Jury Service

Gavel in hand

Your participation is important to Texas!  

The United States Constitution and the Texas Constitution guarantee all people, regardless of race, religion, sex, national origin, or economic status, the right to trial by an impartial jury.

Each court randomly selects citizens' names from a list of voter registrations and a list of driver registrations from the county in which they live. Those qualified are randomly chosen to be summoned to appear for jury duty. This selection process helps ensure jurors represent a cross-section of the community, without regard to race, gender, national origin, age, or political affiliation.

As a juror, you must be fair and impartial. Your actions and decisions must be free of any bias or prejudice. Your actions and decisions are the foundation of our judicial system.

You do not need any special skills or legal knowledge to be a juror!

Jurors Must:

  • Be a citizen of the United States and a resident of the City of Mansfield in order to serve as a juror for Municipal Court;
  • Be at least 18 years of age;
  • Reside in the county of jury service;
  • Be able to read and write; and
  • Be of sound mind and good moral character.

You Cannot Serve On A Jury If:

  • You have been convicted of a felony or of any type of theft (unless rights have been restored);
  • You are now on probation or deferred adjudication for a felony or for any type of theft; or
  • You are now under indictment for a felony or are now under criminal charges for any type of theft. If you are in doubt, or think you may not be qualified to serve on a jury for one of the above or any other reasons, please notify the Judge.

Who Can Be Excused From Jury Service?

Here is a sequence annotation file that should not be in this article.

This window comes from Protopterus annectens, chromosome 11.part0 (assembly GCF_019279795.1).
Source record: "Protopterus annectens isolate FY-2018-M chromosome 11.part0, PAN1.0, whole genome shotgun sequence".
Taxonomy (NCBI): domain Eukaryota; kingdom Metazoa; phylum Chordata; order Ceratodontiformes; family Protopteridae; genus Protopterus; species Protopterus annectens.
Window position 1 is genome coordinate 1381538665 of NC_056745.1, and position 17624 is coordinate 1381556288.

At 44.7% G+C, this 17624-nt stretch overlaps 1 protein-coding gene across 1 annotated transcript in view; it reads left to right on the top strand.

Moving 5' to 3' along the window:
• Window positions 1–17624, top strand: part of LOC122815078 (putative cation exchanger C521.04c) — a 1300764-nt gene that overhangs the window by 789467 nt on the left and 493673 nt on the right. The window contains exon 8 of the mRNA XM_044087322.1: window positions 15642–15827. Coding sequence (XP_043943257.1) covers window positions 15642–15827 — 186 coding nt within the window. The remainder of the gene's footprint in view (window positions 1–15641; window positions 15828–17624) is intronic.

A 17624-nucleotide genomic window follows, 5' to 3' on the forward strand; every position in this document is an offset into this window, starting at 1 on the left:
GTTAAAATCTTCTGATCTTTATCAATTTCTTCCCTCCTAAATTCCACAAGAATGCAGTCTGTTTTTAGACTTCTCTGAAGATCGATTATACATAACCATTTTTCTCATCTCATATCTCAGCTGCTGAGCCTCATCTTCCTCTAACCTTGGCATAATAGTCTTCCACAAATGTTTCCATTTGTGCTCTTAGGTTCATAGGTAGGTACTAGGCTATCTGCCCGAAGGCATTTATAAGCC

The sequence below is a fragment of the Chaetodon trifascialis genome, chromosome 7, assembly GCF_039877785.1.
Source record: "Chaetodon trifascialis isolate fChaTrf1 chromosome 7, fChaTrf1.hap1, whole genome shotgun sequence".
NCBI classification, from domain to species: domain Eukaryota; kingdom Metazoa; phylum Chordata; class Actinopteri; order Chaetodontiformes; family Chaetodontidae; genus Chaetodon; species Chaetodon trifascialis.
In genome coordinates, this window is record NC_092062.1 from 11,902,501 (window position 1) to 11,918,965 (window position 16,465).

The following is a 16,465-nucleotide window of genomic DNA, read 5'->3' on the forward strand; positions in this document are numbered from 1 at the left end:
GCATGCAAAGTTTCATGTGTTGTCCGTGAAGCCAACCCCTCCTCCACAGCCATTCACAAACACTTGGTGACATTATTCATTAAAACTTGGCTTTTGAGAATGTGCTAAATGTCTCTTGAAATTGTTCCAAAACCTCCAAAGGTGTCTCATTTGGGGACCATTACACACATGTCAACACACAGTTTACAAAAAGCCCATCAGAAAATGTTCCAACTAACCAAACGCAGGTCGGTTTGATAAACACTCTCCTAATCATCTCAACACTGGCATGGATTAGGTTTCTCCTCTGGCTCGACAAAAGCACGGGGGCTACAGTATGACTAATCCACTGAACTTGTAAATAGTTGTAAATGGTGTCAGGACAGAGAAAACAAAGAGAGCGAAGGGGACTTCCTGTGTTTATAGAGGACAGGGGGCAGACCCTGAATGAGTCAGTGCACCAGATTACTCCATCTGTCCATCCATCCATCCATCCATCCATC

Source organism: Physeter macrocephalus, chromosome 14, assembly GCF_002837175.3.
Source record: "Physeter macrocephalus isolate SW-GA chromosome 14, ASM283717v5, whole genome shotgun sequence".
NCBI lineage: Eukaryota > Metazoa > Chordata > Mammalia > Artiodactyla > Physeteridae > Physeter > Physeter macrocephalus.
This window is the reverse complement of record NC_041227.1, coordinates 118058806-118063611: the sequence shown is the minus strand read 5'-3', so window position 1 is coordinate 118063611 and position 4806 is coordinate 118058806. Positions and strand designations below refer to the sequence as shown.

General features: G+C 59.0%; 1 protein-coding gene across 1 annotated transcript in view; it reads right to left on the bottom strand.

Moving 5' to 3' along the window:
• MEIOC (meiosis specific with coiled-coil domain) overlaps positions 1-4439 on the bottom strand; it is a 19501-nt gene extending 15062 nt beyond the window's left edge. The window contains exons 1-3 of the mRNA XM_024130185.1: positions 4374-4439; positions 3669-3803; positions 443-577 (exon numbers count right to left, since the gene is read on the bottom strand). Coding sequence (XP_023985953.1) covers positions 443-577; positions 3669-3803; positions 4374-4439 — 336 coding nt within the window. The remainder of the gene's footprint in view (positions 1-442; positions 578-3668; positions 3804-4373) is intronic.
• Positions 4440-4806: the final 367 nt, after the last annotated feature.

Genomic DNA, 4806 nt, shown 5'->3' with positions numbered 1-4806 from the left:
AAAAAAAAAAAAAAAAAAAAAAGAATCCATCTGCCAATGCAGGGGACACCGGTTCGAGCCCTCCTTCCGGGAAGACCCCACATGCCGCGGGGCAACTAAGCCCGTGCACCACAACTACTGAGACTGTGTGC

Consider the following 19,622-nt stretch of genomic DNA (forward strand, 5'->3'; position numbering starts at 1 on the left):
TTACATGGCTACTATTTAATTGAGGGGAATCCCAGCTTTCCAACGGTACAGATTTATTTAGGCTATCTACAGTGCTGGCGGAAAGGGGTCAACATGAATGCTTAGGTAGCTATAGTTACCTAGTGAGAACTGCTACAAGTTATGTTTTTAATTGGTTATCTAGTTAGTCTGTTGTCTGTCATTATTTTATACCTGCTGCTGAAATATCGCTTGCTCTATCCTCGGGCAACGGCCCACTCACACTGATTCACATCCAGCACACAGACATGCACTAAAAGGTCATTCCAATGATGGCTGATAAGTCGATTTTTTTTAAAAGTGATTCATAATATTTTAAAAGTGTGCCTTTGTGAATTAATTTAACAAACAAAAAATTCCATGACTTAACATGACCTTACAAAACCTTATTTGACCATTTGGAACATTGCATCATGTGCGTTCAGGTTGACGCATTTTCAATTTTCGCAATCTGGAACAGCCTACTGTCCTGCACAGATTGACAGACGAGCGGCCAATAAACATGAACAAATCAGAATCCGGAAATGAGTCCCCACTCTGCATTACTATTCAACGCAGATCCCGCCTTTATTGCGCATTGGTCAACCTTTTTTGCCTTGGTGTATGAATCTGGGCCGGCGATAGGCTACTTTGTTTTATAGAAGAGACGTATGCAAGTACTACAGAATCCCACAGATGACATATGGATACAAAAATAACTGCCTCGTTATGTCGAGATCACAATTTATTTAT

You are entitled to be excused as a juror if you:

  • Are over 70 years of age
  • Have legal custody of a child younger than 12 years of age and service on the jury would require leaving the child or children without adequate supervision
  • Are a student at a public or private high school
  • Are enrolled and attend college
  • Are an officer or an employee of the senate, the house of representatives, or any department, commission, board, office, or other agency in the legislative branch of state government
  • Are the caretaker of a person who is unable to care for themselves (an invalid); or
  • Can show a physical or mental impairment or an inability to comprehend or to communicate in English

Types of Cases Heard by Juries

There are two basic types of cases, criminal and civil (including family cases).

  1. Criminal Cases: A criminal case results when a person is accused of committing a crime. You, as a Juror, must decide whether the person charged is guilty or not guilty. The accused person is presumed innocent, and the State, represented by the District or County Attorney, must prove guilt "beyond a reasonable doubt."
  2. Civil Cases: A civil case results from a disagreement or dispute between two or more parties. In a civil case, you, as a juror, must answer questions of disputed facts based upon the testimony and evidence admitted by the Judge. The answers to these questions are called the verdict.

Cases heard by the Mansfield Municipal Court are Class C misdemeanor violations that have penalties of a fine only. Jury trials are held in Mansfield Municipal Court, 1305 E Broad Street Mansfield, Texas 76140.

Note: Municipal Court does not hear civil cases.

Jury Selection